Bone Quality Predictor
PhD Candidate Mustafa Unal in Dr. Akkus' Case Orthopaedic Bioengineering Laboratories won a Baxter Young Investigator award for his work on this Bone Hydration Detector, supported in part by the think[box] Student Project Fund. Traditional Raman spectroscopy offers a non-destructive way to measure chemical composition of various biological minerals and compounds, however protein-related background fluorescence makes it difficult to detect water content in biological tissues. A novel improvement to Raman spectroscopy has made it possible to detect water content in bone - and to uniquely measure different bound water components and freely flowing water. This novel measurement of hydration status was then used to predict bone quality.
Lexus Heartbeat Car
Using electronics prototyped in think[box], this Lexus car uses Lumilor electroluminescent paint to turn the heartbeat of the driver into a light show.
Vertical Axis Wind Turbine
You can see this vertical axis wind turbine in action at the Case Western Reserve University Squire Valleevue Farm where it powers lighting and data acquisition systems that allow oyster mushrooms to be grown year-round. Cost, location, and performance were carefully considered in the design process to reduce dependence on grid-fed, non-renewable energy during operation. The Bingham Shop and staff aided in the machining and fabrication of the finished product.
Eye Clinic Camera Phone Alignment Tool
This smartphone case is used in an eye clinic to help teach students and document eye conditions without the use of expensive photography equipment. Dr. Rony Sayegh and Dr. Charline Boente of the University Hospitals Department of Opthalmology worked with Ethan Tu of Case Western Reserve University on this case which connects a smartphone to the slit-lamp - a magnifier used in eye clinics to examine the eye - allowing medical students and staff to acquire high-definition photos of the eye using any phone. The smartphone was scanned using a high-precision 3D scanner, then a case for the smartphone was modeled in AutoCAD and 3D printed.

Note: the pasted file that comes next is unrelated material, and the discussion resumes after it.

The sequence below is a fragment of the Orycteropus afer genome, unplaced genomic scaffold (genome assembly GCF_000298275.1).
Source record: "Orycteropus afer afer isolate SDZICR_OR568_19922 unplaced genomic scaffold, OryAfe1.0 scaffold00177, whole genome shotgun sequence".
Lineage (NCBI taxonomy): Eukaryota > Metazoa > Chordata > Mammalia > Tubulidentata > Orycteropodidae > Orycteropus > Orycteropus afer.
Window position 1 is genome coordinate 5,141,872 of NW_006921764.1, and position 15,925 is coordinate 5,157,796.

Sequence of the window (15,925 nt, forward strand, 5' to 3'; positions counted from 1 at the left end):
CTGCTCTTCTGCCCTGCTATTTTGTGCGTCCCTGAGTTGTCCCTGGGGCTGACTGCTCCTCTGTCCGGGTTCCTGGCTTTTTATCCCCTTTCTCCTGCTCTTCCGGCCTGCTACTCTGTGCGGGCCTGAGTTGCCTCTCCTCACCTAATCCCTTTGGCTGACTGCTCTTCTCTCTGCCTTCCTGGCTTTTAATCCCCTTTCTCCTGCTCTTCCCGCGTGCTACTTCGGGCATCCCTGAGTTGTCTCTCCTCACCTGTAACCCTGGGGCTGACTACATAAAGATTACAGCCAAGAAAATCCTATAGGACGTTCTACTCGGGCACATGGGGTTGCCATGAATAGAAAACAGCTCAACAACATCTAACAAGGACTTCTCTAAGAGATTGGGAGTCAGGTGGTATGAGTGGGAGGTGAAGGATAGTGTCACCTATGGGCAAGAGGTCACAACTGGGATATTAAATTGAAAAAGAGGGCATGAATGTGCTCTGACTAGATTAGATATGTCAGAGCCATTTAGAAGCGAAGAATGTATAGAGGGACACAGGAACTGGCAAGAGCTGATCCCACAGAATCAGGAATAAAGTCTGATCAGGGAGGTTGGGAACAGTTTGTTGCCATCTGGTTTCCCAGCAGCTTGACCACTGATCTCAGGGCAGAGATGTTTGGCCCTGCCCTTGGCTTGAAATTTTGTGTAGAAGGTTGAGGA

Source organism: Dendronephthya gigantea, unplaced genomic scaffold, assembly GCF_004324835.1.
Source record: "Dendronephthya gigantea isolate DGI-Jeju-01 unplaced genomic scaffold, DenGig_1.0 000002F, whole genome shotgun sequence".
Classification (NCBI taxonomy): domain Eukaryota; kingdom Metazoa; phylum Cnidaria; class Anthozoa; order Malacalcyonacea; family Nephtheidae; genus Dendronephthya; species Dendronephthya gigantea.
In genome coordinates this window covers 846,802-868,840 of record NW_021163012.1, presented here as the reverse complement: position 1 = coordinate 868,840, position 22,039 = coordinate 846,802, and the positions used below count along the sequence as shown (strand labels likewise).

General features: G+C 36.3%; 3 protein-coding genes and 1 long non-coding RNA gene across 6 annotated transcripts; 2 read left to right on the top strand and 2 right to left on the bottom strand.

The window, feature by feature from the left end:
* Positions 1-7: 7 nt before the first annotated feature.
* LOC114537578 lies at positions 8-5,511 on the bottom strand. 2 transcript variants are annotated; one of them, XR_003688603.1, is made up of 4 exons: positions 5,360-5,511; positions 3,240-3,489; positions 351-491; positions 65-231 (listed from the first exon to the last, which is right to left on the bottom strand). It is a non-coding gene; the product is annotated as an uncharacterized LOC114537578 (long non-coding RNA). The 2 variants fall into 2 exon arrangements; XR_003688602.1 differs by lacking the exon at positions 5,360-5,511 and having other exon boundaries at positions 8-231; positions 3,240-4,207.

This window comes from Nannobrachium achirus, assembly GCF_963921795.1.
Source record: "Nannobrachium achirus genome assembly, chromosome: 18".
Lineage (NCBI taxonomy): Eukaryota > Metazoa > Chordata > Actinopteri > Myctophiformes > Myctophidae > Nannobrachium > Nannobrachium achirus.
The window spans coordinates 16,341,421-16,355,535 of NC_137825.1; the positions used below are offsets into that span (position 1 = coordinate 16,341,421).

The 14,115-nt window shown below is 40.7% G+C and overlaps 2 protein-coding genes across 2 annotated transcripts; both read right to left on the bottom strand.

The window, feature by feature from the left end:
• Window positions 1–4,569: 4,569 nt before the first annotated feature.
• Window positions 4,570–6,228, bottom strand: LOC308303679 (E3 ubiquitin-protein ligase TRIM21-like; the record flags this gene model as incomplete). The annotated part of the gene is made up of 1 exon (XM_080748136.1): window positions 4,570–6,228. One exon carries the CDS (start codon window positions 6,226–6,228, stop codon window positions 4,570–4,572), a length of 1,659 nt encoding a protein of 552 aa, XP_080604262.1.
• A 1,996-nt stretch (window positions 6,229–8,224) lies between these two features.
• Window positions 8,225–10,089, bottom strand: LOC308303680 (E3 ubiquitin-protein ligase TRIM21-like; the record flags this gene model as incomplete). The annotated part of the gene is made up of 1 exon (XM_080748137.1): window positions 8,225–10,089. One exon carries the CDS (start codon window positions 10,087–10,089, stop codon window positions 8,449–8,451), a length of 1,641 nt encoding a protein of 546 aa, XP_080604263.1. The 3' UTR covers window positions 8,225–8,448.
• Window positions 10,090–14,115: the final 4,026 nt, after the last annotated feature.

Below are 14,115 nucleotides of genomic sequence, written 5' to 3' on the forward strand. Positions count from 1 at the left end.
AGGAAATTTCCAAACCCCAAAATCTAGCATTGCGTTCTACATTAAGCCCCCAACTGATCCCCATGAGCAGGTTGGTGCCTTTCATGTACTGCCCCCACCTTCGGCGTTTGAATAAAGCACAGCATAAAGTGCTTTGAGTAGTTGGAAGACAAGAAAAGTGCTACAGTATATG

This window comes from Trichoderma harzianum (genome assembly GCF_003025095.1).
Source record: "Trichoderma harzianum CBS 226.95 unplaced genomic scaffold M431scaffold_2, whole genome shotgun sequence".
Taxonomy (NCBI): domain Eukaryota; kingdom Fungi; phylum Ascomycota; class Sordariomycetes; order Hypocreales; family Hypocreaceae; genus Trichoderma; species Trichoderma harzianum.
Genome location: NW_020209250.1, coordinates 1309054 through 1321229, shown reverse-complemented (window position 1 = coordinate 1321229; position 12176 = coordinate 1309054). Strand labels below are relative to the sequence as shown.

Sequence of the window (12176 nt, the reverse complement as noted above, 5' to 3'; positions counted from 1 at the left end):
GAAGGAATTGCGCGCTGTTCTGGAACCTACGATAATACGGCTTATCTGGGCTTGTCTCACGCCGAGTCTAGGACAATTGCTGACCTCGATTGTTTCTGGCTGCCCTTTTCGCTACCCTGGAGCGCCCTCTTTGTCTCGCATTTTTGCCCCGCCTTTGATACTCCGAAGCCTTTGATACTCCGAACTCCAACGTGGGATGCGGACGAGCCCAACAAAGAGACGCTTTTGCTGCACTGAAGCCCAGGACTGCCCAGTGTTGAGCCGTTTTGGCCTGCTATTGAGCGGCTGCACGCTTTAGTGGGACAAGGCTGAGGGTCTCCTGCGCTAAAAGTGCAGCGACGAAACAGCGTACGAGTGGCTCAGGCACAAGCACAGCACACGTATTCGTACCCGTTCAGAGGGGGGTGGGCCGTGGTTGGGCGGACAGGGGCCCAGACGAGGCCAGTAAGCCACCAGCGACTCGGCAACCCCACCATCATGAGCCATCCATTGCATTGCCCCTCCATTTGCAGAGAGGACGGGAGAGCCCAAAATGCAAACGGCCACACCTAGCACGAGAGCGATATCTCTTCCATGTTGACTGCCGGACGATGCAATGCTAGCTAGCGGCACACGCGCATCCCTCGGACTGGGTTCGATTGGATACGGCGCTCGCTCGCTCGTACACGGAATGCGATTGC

These sculptures were designed and built by an architect using 3D printed parts intermingled with wood pieces cut on the CNC table router.
Custom-Built CNC Table Router
This 3-axis CNC table router was designed and built from scratch by students from the University of Akron. Fabrication occurred at think[box] where parts were cut using the ShopBot.
Compliant Modular Mesh Worm Robot
This project by the Biologically Inspired Robotics Laboratory at Case Western Reserve University seeks to develop a novel means of robotic locomotion useful in niche applications such as pipe inspection. Credit goes to Andrew D. Horchler, Akhil Kandhari, Kathryn A. Daltorio, Kenneth C. Moses, Kayla B. Andersen, Hillary Bunnelle, Joseph Kershaw, William H. Tavel, Richard J. Bachmann, Hillel J. Chiel, and Roger D. Quinn.
2015 Mini-Baja Car
This vehicle competed in the Society of Automotive Engineer's annual mini-baja competition where CWRU students designed and built the car from scratch. Students 3D printed mold-making patterns, cut out welding fixtures in the laser cutters, and fabricated composite floor panels for the finished car using the CNC table router.
“Reading Wetu” is a project created with the first grade class of Ms. Erin Shakour at Orchard STEM School, located on Cleveland’s west side. The Wetu occupies an 8 x 8 x 8 foot area in the corner of her classroom, and houses her library of children’s books. The structure is built entirely from 3/4" thick plywood and yarn, and was fabricated with the CNC router at think[box]. This project was a collaboration with Progressive Arts Alliance, a local arts organization whose focus is to provide STEAM (Science, Technology, Engineering, Arts, and Math) programming to the Cleveland Public School District.
Frostbites Cafe pop-up restaurant was an experiment in modular dwelling construction for difficult terrain. Hollow plywood arches were fabricated using the CNC table router, and a novel scheme was employed to attach a canvas covering. Thanks to a permit through the Cleveland Metroparks, this structure was installed 1/4 mile north of Edgewater Beach Park, on Lake Erie ice measuring 24 inches thick. A team of 52 volunteers worked to build the structure and put on an event, which included free food and drink from the purveyors of The Root Cafe and Now That's Class. Over 400 visitors enjoyed Frostbites Cafe during the one-day installation on March 8 of 2015.